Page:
Whether it is necessary or desirable for an international lender of last resort to assist countries in financial crises is a matter of some controversy. An argument in favor of such an institution is that the central bank of a country in crisismay have a limited capacity to restore the economy to health. For example, the provision of extra liquidity through monetary expansion could lead to currency depreciation and increases in inflationary expectations and interest rates (Mishkin 1999). Thus there may be an argument for an institution such as the International Monetary Fund (IMF) to lend foreign exchange to a country so that it can pay for imported inputs and intervene to support its currency, say, to alleviate the real economic harms that a financial crisis can cause. As critics have observed, however, IMF bailouts of countries in financial distress can also cause moral hazard by relieving the governments of those countries of the painful effects of the inadequacies of their economic policies and by relieving international investors of the adverse consequences of investing in inherently risky environments such as emerging markets.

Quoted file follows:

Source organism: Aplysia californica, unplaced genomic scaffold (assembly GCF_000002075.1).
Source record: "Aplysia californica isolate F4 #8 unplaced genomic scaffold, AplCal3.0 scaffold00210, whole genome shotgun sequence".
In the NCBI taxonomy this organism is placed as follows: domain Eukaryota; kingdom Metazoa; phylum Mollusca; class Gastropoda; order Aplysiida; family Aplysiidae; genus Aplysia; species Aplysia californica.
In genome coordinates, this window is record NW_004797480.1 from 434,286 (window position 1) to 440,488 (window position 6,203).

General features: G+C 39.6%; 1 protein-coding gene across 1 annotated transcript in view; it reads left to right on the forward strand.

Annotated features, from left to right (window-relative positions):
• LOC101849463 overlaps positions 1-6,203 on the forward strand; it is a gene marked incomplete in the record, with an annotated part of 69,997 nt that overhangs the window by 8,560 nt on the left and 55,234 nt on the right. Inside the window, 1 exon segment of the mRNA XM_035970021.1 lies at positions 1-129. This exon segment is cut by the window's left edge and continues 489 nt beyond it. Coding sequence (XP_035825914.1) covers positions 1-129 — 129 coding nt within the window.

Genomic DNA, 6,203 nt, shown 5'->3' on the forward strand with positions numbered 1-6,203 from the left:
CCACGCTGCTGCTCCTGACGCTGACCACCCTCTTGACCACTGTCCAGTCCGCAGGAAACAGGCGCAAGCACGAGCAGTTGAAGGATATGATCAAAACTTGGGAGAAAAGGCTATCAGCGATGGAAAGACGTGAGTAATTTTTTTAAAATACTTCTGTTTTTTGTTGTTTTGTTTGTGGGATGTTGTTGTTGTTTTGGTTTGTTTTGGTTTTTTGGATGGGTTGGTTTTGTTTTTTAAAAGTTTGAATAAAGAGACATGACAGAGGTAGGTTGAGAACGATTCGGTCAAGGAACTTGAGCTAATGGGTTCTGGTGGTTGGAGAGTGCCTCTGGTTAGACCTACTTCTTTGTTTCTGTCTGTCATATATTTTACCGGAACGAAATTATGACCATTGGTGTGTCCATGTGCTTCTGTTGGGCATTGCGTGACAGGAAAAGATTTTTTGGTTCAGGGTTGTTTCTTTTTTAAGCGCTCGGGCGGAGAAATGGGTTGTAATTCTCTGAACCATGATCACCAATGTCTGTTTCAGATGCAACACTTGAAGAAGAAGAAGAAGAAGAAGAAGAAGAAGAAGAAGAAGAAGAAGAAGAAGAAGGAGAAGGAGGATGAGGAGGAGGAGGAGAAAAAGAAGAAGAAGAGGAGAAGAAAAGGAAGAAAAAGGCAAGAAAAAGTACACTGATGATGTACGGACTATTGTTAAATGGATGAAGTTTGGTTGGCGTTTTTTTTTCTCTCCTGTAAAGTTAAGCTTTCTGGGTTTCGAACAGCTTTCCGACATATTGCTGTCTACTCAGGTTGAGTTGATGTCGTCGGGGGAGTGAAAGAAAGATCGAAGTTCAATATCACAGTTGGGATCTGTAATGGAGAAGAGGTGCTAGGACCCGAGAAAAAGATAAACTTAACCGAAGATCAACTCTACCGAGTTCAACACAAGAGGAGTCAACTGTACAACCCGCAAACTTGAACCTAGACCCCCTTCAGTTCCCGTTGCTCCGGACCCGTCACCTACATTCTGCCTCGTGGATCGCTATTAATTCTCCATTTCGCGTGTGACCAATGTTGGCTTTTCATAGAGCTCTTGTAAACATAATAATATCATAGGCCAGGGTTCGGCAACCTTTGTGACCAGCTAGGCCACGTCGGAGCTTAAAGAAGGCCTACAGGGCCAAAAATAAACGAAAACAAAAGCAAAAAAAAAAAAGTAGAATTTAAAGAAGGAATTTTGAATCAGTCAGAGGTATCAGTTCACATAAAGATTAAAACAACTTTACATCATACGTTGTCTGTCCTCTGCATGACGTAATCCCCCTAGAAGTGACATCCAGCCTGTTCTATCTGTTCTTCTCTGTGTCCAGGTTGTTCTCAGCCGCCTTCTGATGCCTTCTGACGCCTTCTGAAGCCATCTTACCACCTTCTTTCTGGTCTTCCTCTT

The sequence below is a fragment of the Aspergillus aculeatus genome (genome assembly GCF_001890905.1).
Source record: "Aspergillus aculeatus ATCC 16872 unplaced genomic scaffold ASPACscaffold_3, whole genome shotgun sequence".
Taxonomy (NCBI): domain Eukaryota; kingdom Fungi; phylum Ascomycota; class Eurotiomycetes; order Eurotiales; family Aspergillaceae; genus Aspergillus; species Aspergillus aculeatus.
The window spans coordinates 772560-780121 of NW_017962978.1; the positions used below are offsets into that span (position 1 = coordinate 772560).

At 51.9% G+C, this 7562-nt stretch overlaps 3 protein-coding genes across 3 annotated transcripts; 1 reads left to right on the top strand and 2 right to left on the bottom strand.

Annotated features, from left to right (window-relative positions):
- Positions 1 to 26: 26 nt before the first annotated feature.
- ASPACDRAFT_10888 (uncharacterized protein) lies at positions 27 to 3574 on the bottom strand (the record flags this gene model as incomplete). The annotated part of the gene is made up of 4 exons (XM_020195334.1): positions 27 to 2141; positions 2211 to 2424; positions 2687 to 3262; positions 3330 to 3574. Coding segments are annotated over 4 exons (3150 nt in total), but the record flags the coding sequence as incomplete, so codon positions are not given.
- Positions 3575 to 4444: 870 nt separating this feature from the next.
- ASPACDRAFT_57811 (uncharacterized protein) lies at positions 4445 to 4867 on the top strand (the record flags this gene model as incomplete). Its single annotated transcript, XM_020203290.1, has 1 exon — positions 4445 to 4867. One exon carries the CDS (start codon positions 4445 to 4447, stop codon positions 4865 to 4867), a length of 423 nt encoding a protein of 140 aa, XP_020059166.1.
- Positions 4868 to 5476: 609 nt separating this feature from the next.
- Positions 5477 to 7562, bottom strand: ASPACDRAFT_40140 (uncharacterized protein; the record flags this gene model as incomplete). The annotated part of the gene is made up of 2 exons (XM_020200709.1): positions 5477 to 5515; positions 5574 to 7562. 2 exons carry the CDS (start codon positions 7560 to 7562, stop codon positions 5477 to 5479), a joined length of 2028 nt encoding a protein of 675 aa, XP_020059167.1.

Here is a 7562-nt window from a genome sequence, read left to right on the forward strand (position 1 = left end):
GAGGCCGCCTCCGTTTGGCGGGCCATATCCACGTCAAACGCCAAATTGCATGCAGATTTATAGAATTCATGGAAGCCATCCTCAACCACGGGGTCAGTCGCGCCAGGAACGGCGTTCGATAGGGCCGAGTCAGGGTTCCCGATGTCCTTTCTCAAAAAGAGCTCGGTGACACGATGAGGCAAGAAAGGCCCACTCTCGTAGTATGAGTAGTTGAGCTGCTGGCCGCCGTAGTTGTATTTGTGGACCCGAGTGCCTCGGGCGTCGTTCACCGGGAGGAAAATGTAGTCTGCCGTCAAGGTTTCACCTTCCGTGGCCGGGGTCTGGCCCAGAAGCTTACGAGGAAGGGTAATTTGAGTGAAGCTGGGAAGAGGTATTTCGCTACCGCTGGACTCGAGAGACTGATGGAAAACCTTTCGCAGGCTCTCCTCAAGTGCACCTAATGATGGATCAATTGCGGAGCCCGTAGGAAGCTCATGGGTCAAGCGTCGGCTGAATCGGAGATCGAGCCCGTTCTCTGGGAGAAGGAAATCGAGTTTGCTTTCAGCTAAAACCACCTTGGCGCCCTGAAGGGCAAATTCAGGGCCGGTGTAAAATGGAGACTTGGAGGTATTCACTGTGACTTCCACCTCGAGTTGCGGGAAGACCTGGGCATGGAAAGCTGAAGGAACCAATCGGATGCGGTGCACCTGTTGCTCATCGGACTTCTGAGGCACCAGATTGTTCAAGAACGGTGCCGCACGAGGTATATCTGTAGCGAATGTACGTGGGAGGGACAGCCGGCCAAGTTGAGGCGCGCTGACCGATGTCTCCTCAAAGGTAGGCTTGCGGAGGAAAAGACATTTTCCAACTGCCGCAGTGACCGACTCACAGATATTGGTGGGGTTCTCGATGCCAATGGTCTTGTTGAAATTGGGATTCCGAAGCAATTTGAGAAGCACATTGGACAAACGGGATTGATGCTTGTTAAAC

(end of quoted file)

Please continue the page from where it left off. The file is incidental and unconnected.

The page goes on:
Following the IMF decision not to bail out Russia in 1998, the amount bywhich interest rates on bonds in developing countries exceeded those in industrial countries increased, particularly for countries with weaker economic fundamentals, indicating that investorswere increasingly taking into account the risks of lending to developing countries (Dell’Ariccia et al. 2002). It cannot be concluded, however, that this change was for the better, even if it indicated that moral hazard was reduced: IMF lending that reduces risks could be a good thing on balance, and its positive effects would also be reflected in interest differentials across countries. For example, an IMF intervention in a developing country could alleviate market failures such as coordination problems among creditors to the country, by acting as a catalyst that restores confidence and induces creditors to resume lending rather than waiting for other creditors to take the first step.